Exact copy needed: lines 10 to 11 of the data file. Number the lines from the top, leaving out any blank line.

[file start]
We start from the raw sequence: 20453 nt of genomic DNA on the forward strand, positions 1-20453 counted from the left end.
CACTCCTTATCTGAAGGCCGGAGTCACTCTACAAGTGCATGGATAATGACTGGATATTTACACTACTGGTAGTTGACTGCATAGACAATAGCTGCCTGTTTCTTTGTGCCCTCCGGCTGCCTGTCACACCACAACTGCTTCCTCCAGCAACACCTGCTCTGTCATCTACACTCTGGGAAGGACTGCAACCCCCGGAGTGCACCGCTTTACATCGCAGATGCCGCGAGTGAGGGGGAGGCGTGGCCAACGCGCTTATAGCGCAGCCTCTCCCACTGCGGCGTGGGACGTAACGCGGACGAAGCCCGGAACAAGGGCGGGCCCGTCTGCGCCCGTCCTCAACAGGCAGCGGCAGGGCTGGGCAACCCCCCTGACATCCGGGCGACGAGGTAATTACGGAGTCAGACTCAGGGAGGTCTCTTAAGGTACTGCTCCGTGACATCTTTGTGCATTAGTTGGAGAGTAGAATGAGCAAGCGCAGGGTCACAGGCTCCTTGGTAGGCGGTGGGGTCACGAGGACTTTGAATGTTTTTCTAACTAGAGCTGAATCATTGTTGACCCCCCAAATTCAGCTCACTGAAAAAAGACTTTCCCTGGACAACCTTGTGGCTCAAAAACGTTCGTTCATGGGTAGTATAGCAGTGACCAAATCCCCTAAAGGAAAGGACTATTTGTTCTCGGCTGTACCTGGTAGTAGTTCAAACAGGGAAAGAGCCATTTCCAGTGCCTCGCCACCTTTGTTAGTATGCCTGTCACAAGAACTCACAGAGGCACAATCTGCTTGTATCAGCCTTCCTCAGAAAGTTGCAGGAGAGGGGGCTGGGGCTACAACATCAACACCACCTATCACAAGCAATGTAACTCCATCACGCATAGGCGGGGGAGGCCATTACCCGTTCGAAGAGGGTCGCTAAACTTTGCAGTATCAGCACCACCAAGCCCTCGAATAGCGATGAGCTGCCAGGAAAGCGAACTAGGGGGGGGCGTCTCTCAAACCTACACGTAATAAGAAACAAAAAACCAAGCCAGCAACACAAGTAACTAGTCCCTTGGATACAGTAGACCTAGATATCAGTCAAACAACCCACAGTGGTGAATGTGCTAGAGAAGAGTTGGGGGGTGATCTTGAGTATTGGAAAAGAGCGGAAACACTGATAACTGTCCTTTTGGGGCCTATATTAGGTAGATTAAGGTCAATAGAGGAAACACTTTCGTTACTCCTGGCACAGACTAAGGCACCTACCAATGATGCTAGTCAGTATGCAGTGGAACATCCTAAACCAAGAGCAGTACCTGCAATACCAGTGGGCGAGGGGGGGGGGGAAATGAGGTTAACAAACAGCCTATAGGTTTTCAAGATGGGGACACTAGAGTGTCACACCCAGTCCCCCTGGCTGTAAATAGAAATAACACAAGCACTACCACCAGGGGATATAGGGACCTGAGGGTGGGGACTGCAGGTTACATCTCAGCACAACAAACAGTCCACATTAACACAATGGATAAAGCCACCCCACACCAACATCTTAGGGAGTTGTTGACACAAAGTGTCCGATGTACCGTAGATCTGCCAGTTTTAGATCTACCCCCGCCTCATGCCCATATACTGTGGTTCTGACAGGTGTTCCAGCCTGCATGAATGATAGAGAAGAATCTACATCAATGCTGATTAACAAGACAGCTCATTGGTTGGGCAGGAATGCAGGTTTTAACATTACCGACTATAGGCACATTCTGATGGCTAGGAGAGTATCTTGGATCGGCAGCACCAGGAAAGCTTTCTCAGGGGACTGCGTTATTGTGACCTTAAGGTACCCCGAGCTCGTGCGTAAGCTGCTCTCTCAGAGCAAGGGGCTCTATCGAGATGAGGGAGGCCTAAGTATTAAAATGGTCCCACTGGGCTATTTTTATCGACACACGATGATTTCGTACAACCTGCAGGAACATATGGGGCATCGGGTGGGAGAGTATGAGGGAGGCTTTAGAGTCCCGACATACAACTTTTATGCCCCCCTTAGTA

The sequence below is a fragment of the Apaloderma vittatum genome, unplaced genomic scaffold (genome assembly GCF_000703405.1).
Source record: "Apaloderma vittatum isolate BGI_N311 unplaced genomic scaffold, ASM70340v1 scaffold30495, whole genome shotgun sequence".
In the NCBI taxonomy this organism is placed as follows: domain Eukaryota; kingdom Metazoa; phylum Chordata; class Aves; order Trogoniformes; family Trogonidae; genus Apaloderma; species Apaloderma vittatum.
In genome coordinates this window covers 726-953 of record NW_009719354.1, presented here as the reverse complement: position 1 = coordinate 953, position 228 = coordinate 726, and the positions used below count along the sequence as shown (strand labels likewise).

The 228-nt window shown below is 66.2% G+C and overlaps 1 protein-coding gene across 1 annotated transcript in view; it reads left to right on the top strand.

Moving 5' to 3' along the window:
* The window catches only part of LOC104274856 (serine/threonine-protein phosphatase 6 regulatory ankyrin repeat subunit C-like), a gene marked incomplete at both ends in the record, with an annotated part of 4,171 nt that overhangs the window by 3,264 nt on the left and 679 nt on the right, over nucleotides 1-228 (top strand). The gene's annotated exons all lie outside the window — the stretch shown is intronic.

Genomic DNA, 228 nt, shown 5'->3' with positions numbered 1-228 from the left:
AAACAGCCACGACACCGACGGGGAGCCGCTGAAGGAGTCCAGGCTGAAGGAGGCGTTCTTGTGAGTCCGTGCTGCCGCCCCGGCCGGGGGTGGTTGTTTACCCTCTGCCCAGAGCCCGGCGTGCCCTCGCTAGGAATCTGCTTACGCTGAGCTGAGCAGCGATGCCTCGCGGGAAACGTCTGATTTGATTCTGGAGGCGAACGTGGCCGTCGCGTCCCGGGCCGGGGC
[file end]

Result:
Genomic DNA, 228 nt, shown 5'->3' with positions numbered 1-228 from the left:
AAACAGCCACGACACCGACGGGGAGCCGCTGAAGGAGTCCAGGCTGAAGGAGGCGTTCTTGTGAGTCCGTGCTGCCGCCCCGGCCGGGGGTGGTTGTTTACCCTCTGCCCAGAGCCCGGCGTGCCCTCGCTAGGAATCTGCTTACGCTGAGCTGAGCAGCGATGCCTCGCGGGAAACGTCTGATTTGATTCTGGAGGCGAACGTGGCCGTCGCGTCCCGGGCCGGGGC